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Int J Environ Res Public Health. 2016 Oct 2;13(10). pii: E982.

Susceptibility to Heat-Related Fluid and Electrolyte Imbalance Emergency Department Visits in Atlanta, Georgia, USA.

Author information

1
Department of Environmental Health, Rollins School of Public Health, Emory University, 1518 Clifton Road NE, Atlanta, GA 30322, USA. lheidari@gmail.com.
2
Department of Environmental Health, Rollins School of Public Health, Emory University, 1518 Clifton Road NE, Atlanta, GA 30322, USA. awinqui@emory.edu.
3
Department of Environmental Health, Rollins School of Public Health, Emory University, 1518 Clifton Road NE, Atlanta, GA 30322, USA. mklein@emory.edu.
4
Department of Environmental Health, Rollins School of Public Health, Emory University, 1518 Clifton Road NE, Atlanta, GA 30322, USA. croleni@emory.edu.
5
Department of Geography, Franklin College of Arts and Sciences, The University of Georgia, 210 Field Street, Athens, GA 30602, USA. andrewg@uga.edu.
6
Department of Environmental Health, Rollins School of Public Health, Emory University, 1518 Clifton Road NE, Atlanta, GA 30322, USA. sebelt@emory.edu.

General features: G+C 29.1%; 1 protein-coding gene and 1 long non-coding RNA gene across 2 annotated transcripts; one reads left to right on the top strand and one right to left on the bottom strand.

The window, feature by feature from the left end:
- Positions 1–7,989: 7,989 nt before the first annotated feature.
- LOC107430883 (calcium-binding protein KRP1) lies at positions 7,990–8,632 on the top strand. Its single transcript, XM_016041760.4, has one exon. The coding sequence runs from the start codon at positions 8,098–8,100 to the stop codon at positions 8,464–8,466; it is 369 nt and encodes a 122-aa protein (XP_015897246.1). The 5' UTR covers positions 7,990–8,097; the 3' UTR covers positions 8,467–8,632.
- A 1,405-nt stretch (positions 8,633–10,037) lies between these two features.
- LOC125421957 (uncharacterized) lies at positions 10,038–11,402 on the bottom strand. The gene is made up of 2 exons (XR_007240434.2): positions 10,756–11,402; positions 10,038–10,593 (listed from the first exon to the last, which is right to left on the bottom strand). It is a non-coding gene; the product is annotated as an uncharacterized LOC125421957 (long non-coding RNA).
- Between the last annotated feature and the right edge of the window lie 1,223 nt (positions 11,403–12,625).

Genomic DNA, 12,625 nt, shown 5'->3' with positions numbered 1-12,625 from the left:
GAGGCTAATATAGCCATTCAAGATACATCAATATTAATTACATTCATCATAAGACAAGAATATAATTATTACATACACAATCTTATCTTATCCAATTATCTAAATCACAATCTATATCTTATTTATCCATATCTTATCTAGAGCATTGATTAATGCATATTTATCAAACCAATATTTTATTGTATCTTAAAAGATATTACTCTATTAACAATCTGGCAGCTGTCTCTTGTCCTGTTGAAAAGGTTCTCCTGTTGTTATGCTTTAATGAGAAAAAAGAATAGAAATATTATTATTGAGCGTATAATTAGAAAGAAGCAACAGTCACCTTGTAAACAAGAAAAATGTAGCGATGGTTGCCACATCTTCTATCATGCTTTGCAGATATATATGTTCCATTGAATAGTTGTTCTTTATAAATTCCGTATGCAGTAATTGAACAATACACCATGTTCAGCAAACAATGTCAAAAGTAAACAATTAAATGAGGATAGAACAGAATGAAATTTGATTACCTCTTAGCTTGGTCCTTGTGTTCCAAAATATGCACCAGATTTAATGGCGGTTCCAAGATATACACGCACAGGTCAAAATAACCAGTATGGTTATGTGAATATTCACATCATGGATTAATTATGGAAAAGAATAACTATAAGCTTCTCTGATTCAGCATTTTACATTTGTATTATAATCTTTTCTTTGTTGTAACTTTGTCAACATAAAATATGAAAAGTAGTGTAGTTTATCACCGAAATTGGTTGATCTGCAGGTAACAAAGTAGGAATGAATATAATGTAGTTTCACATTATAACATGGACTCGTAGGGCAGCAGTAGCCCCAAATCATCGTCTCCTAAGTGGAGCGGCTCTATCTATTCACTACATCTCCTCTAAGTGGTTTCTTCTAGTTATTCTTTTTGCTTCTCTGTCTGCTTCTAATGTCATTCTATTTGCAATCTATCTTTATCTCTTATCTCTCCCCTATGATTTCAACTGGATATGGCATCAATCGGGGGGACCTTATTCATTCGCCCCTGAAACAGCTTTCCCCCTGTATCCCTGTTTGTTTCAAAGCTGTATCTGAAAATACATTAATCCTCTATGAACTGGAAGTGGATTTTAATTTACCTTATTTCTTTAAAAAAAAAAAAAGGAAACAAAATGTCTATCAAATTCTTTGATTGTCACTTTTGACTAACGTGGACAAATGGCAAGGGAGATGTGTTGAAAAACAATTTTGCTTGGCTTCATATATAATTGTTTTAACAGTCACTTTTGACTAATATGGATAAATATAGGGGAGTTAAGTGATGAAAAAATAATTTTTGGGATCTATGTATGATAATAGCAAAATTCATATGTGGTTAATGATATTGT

Abstract

Identification of populations susceptible to heat effects is critical for targeted prevention and more accurate risk assessment. Fluid and electrolyte imbalance (FEI) may provide an objective indicator of heat morbidity. Data on daily ambient temperature and FEI emergency department (ED) visits were collected in Atlanta, Georgia, USA during 1993-2012. Associations of warm-season same-day temperatures and FEI ED visits were estimated using Poisson generalized linear models. Analyses explored associations between FEI ED visits and various temperature metrics (maximum, minimum, average, and diurnal change in ambient temperature, apparent temperature, and heat index) modeled using linear, quadratic, and cubic terms to allow for non-linear associations. Effect modification by potential determinants of heat susceptibility (sex; race; comorbid congestive heart failure, kidney disease, and diabetes; and neighborhood poverty and education levels) was assessed via stratification. Higher warm-season ambient temperature was significantly associated with FEI ED visits, regardless of temperature metric used. Stratified analyses suggested heat-related risks for all populations, but particularly for males. This work highlights the utility of FEI as an indicator of heat morbidity, the health threat posed by warm-season temperatures, and the importance of considering susceptible populations in heat-health research.

KEYWORDS:

climate change; emergency department visits; fluid and electrolyte imbalance; heat morbidity; temperature

PMID:
27706089
PMCID:
PMC5086721
DOI:
10.3390/ijerph13100982
[Indexed for MEDLINE]
Free PMC Article

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